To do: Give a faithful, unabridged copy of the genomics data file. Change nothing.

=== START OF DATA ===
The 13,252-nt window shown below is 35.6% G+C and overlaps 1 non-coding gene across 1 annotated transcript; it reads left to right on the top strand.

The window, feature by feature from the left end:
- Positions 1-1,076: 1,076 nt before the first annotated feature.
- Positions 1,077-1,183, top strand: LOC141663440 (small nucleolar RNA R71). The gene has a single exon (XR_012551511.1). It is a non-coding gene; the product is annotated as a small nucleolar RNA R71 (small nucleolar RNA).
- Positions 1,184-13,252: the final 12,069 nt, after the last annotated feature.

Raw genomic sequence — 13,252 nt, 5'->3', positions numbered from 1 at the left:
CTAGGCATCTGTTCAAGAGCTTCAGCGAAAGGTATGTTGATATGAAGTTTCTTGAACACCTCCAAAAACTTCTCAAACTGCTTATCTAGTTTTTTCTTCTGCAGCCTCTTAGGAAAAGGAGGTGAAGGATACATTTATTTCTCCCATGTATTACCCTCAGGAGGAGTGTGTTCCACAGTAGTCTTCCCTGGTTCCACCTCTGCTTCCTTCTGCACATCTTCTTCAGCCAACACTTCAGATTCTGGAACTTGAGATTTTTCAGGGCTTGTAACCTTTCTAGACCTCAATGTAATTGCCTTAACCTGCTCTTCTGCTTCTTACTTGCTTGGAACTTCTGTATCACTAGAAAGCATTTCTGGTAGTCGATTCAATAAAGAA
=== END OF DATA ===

The 13,252-nt window shown below is 35.6% G+C and overlaps 1 non-coding gene across 1 annotated transcript; it reads left to right on the top strand.

The window, feature by feature from the left end:
- Positions 1-1,076: 1,076 nt before the first annotated feature.
- Positions 1,077-1,183, top strand: LOC141663440 (small nucleolar RNA R71). The gene has a single exon (XR_012551511.1). It is a non-coding gene; the product is annotated as a small nucleolar RNA R71 (small nucleolar RNA).
- Positions 1,184-13,252: the final 12,069 nt, after the last annotated feature.

Raw genomic sequence — 13,252 nt, 5'->3', positions numbered from 1 at the left:
CTAGGCATCTGTTCAAGAGCTTCAGCGAAAGGTATGTTGATATGAAGTTTCTTGAACACCTCCAAAAACTTCTCAAACTGCTTATCTAGTTTTTTCTTCTGCAGCCTCTTAGGAAAAGGAGGTGAAGGATACATTTATTTCTCCCATGTATTACCCTCAGGAGGAGTGTGTTCCACAGTAGTCTTCCCTGGTTCCACCTCTGCTTCCTTCTGCACATCTTCTTCAGCCAACACTTCAGATTCTGGAACTTGAGATTTTTCAGGGCTTGTAACCTTTCTAGACCTCAATGTAATTGCCTTAACCTGCTCTTCTGCTTCTTACTTGCTTGGAACTTCTGTATCACTAGAAAGCATTTCTGGTAGTCGATTCAATAAAGAA